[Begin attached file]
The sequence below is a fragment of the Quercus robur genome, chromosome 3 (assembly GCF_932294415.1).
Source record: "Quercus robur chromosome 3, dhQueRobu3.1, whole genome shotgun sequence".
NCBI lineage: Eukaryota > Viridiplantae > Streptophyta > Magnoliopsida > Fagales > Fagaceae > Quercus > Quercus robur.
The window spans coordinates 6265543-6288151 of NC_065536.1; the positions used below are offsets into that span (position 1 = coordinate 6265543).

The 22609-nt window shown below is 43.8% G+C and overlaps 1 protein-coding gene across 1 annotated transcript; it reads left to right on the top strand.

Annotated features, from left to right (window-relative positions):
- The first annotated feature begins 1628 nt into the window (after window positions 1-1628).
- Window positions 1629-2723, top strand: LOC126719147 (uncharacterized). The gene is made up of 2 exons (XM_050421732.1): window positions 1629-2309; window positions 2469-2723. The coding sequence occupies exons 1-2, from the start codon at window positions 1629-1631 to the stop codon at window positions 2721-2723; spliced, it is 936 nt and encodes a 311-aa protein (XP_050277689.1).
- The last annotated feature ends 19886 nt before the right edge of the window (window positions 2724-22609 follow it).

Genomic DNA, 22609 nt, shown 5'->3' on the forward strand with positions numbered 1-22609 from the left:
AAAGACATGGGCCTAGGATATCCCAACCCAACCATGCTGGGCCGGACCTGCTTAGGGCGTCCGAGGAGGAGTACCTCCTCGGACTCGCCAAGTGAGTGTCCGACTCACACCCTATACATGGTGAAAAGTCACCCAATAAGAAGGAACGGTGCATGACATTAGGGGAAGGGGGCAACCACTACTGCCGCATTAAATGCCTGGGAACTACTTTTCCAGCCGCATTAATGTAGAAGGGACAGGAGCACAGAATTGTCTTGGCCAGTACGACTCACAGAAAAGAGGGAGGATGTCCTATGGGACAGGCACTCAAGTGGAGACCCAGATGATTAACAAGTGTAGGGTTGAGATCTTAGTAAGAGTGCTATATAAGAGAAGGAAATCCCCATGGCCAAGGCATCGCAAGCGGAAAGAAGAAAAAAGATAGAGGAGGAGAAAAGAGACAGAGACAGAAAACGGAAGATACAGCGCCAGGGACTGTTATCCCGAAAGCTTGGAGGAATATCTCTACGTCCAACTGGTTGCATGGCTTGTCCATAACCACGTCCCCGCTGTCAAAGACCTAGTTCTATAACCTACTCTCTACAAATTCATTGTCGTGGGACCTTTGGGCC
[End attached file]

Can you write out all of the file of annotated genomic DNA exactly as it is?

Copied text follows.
The sequence below is a fragment of the Quercus robur genome, chromosome 3 (assembly GCF_932294415.1).
Source record: "Quercus robur chromosome 3, dhQueRobu3.1, whole genome shotgun sequence".
NCBI lineage: Eukaryota > Viridiplantae > Streptophyta > Magnoliopsida > Fagales > Fagaceae > Quercus > Quercus robur.
The window spans coordinates 6265543-6288151 of NC_065536.1; the positions used below are offsets into that span (position 1 = coordinate 6265543).

The 22609-nt window shown below is 43.8% G+C and overlaps 1 protein-coding gene across 1 annotated transcript; it reads left to right on the top strand.

Annotated features, from left to right (window-relative positions):
- The first annotated feature begins 1628 nt into the window (after window positions 1-1628).
- Window positions 1629-2723, top strand: LOC126719147 (uncharacterized). The gene is made up of 2 exons (XM_050421732.1): window positions 1629-2309; window positions 2469-2723. The coding sequence occupies exons 1-2, from the start codon at window positions 1629-1631 to the stop codon at window positions 2721-2723; spliced, it is 936 nt and encodes a 311-aa protein (XP_050277689.1).
- The last annotated feature ends 19886 nt before the right edge of the window (window positions 2724-22609 follow it).

Genomic DNA, 22609 nt, shown 5'->3' on the forward strand with positions numbered 1-22609 from the left:
AAAGACATGGGCCTAGGATATCCCAACCCAACCATGCTGGGCCGGACCTGCTTAGGGCGTCCGAGGAGGAGTACCTCCTCGGACTCGCCAAGTGAGTGTCCGACTCACACCCTATACATGGTGAAAAGTCACCCAATAAGAAGGAACGGTGCATGACATTAGGGGAAGGGGGCAACCACTACTGCCGCATTAAATGCCTGGGAACTACTTTTCCAGCCGCATTAATGTAGAAGGGACAGGAGCACAGAATTGTCTTGGCCAGTACGACTCACAGAAAAGAGGGAGGATGTCCTATGGGACAGGCACTCAAGTGGAGACCCAGATGATTAACAAGTGTAGGGTTGAGATCTTAGTAAGAGTGCTATATAAGAGAAGGAAATCCCCATGGCCAAGGCATCGCAAGCGGAAAGAAGAAAAAAGATAGAGGAGGAGAAAAGAGACAGAGACAGAAAACGGAAGATACAGCGCCAGGGACTGTTATCCCGAAAGCTTGGAGGAATATCTCTACGTCCAACTGGTTGCATGGCTTGTCCATAACCACGTCCCCGCTGTCAAAGACCTAGTTCTATAACCTACTCTCTACAAATTCATTGTCGTGGGACCTTTGGGCC